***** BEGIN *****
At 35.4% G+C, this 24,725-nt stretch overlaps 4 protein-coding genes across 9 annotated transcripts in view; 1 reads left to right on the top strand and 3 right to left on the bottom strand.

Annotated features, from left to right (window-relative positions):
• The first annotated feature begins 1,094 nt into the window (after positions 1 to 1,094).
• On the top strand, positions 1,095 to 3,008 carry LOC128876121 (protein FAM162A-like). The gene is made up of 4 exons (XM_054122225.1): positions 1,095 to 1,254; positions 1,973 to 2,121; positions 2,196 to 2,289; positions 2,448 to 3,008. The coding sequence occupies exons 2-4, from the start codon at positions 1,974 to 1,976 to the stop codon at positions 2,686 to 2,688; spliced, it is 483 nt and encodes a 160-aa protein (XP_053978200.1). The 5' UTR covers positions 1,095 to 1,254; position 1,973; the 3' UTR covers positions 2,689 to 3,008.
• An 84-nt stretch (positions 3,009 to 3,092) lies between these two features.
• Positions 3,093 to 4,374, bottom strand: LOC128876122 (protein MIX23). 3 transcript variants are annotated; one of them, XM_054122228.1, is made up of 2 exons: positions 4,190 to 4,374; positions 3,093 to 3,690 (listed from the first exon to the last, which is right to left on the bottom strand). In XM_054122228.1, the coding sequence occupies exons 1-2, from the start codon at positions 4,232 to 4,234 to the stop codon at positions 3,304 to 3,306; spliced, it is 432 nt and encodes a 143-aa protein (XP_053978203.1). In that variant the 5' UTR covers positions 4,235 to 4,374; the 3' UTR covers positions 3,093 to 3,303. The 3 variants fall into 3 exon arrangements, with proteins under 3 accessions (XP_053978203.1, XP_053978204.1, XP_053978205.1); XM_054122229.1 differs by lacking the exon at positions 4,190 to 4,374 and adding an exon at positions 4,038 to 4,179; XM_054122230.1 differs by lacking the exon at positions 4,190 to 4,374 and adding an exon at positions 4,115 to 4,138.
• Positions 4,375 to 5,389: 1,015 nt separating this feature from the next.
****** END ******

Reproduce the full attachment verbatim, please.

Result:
At 35.4% G+C, this 24,725-nt stretch overlaps 4 protein-coding genes across 9 annotated transcripts in view; 1 reads left to right on the top strand and 3 right to left on the bottom strand.

Annotated features, from left to right (window-relative positions):
• The first annotated feature begins 1,094 nt into the window (after positions 1 to 1,094).
• On the top strand, positions 1,095 to 3,008 carry LOC128876121 (protein FAM162A-like). The gene is made up of 4 exons (XM_054122225.1): positions 1,095 to 1,254; positions 1,973 to 2,121; positions 2,196 to 2,289; positions 2,448 to 3,008. The coding sequence occupies exons 2-4, from the start codon at positions 1,974 to 1,976 to the stop codon at positions 2,686 to 2,688; spliced, it is 483 nt and encodes a 160-aa protein (XP_053978200.1). The 5' UTR covers positions 1,095 to 1,254; position 1,973; the 3' UTR covers positions 2,689 to 3,008.
• An 84-nt stretch (positions 3,009 to 3,092) lies between these two features.
• Positions 3,093 to 4,374, bottom strand: LOC128876122 (protein MIX23). 3 transcript variants are annotated; one of them, XM_054122228.1, is made up of 2 exons: positions 4,190 to 4,374; positions 3,093 to 3,690 (listed from the first exon to the last, which is right to left on the bottom strand). In XM_054122228.1, the coding sequence occupies exons 1-2, from the start codon at positions 4,232 to 4,234 to the stop codon at positions 3,304 to 3,306; spliced, it is 432 nt and encodes a 143-aa protein (XP_053978203.1). In that variant the 5' UTR covers positions 4,235 to 4,374; the 3' UTR covers positions 3,093 to 3,303. The 3 variants fall into 3 exon arrangements, with proteins under 3 accessions (XP_053978203.1, XP_053978204.1, XP_053978205.1); XM_054122229.1 differs by lacking the exon at positions 4,190 to 4,374 and adding an exon at positions 4,038 to 4,179; XM_054122230.1 differs by lacking the exon at positions 4,190 to 4,374 and adding an exon at positions 4,115 to 4,138.
• Positions 4,375 to 5,389: 1,015 nt separating this feature from the next.